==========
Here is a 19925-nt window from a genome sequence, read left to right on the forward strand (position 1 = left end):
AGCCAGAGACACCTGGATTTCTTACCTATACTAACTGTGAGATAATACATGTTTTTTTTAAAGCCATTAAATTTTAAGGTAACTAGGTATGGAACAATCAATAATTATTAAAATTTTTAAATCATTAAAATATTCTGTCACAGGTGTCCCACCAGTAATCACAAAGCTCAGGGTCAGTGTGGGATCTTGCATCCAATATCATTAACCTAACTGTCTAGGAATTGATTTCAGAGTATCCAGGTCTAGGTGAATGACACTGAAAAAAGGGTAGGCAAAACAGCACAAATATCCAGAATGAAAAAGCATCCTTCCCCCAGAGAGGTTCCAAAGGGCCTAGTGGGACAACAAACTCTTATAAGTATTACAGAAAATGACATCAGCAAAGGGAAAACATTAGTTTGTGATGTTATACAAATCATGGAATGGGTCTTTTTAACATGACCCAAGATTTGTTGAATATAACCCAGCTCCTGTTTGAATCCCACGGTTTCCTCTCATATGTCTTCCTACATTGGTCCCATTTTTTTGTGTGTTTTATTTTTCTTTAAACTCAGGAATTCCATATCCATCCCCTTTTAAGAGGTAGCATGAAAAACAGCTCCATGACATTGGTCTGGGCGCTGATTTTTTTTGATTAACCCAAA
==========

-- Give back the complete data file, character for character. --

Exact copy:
Here is a 19925-nt window from a genome sequence, read left to right on the forward strand (position 1 = left end):
AGCCAGAGACACCTGGATTTCTTACCTATACTAACTGTGAGATAATACATGTTTTTTTTAAAGCCATTAAATTTTAAGGTAACTAGGTATGGAACAATCAATAATTATTAAAATTTTTAAATCATTAAAATATTCTGTCACAGGTGTCCCACCAGTAATCACAAAGCTCAGGGTCAGTGTGGGATCTTGCATCCAATATCATTAACCTAACTGTCTAGGAATTGATTTCAGAGTATCCAGGTCTAGGTGAATGACACTGAAAAAAGGGTAGGCAAAACAGCACAAATATCCAGAATGAAAAAGCATCCTTCCCCCAGAGAGGTTCCAAAGGGCCTAGTGGGACAACAAACTCTTATAAGTATTACAGAAAATGACATCAGCAAAGGGAAAACATTAGTTTGTGATGTTATACAAATCATGGAATGGGTCTTTTTAACATGACCCAAGATTTGTTGAATATAACCCAGCTCCTGTTTGAATCCCACGGTTTCCTCTCATATGTCTTCCTACATTGGTCCCATTTTTTTGTGTGTTTTATTTTTCTTTAAACTCAGGAATTCCATATCCATCCCCTTTTAAGAGGTAGCATGAAAAACAGCTCCATGACATTGGTCTGGGCGCTGATTTTTTTTGATTAACCCAAA